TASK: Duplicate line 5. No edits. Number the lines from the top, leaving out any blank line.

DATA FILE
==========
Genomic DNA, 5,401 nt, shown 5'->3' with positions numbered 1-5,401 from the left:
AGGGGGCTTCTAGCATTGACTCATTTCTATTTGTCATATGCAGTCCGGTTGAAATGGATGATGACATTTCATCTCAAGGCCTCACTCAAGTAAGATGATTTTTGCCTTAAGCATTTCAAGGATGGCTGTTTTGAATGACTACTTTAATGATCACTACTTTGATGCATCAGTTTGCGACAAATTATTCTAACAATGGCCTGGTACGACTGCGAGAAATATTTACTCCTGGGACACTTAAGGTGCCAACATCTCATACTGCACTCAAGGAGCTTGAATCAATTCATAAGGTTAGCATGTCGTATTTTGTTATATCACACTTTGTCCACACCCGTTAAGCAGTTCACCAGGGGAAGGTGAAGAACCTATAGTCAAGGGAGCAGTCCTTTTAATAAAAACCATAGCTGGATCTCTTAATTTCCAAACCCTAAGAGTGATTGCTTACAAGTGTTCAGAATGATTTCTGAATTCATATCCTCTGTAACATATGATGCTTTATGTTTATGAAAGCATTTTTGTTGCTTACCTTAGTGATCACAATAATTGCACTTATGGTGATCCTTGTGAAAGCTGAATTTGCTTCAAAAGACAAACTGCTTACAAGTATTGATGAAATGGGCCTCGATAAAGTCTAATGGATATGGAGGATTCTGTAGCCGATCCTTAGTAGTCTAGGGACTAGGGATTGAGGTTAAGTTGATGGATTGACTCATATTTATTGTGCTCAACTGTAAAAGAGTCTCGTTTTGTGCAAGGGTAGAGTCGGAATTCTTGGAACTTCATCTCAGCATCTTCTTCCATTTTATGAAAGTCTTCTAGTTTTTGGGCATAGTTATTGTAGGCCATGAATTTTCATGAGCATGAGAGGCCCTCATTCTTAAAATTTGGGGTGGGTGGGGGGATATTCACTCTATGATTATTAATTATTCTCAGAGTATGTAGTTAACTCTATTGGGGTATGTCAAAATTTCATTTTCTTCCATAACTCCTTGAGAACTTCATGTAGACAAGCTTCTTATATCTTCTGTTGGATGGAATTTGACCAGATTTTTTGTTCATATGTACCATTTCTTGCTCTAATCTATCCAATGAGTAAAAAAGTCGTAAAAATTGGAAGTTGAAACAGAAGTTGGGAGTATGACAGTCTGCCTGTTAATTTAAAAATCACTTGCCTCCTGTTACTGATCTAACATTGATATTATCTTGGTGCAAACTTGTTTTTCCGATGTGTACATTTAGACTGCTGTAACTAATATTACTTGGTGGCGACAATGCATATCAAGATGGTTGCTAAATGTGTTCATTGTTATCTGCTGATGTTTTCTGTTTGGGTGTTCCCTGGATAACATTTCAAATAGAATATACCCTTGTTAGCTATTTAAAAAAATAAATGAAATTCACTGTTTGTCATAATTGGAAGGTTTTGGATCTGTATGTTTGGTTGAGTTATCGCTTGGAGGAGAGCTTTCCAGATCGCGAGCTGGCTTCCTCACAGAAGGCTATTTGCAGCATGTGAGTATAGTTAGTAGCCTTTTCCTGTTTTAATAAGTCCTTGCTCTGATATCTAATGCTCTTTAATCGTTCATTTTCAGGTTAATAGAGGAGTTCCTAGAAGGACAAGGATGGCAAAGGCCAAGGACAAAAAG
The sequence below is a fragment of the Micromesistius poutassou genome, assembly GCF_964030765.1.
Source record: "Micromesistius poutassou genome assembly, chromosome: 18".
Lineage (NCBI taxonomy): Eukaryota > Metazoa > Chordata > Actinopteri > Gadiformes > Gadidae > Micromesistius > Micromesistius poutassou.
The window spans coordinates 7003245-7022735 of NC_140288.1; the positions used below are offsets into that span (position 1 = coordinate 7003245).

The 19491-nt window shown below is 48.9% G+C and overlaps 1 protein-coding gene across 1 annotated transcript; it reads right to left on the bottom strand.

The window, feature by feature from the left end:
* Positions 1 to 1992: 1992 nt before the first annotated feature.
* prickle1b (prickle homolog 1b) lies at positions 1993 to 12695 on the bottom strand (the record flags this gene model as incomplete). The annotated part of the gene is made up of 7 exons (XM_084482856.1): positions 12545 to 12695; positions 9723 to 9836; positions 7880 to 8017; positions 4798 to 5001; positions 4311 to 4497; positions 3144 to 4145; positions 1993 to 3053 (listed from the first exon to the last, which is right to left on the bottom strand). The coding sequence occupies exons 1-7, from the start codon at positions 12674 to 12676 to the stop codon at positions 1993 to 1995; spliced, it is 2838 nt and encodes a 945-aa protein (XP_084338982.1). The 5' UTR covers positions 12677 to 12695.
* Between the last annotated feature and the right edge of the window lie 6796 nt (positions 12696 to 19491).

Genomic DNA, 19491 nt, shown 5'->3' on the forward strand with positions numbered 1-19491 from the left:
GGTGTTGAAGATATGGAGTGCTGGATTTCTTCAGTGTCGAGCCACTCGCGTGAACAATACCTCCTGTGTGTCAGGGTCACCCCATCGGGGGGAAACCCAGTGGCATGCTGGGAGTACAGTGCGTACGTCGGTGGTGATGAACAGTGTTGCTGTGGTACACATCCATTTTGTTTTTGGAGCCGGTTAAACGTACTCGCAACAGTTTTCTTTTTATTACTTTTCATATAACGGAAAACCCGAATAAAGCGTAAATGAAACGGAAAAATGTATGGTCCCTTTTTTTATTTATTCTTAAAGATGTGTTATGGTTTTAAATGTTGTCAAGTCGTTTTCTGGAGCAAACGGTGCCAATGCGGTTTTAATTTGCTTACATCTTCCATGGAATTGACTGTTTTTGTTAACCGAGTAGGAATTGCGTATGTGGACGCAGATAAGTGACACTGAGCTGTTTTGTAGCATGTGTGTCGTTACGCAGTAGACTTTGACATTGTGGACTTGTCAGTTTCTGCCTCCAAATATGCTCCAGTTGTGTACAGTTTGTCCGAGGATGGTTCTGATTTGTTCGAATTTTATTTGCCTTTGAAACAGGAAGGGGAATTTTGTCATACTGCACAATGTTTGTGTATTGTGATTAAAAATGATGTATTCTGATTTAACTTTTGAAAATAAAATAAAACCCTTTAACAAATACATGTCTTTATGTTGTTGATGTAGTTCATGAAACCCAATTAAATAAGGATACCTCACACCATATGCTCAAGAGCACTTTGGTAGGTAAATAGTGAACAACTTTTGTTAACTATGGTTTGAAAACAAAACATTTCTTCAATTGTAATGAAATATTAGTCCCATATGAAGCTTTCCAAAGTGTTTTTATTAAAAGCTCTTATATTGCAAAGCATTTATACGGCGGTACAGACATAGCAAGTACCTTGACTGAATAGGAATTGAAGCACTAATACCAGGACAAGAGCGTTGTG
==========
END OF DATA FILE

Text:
Lineage (NCBI taxonomy): Eukaryota > Metazoa > Chordata > Actinopteri > Gadiformes > Gadidae > Micromesistius > Micromesistius poutassou.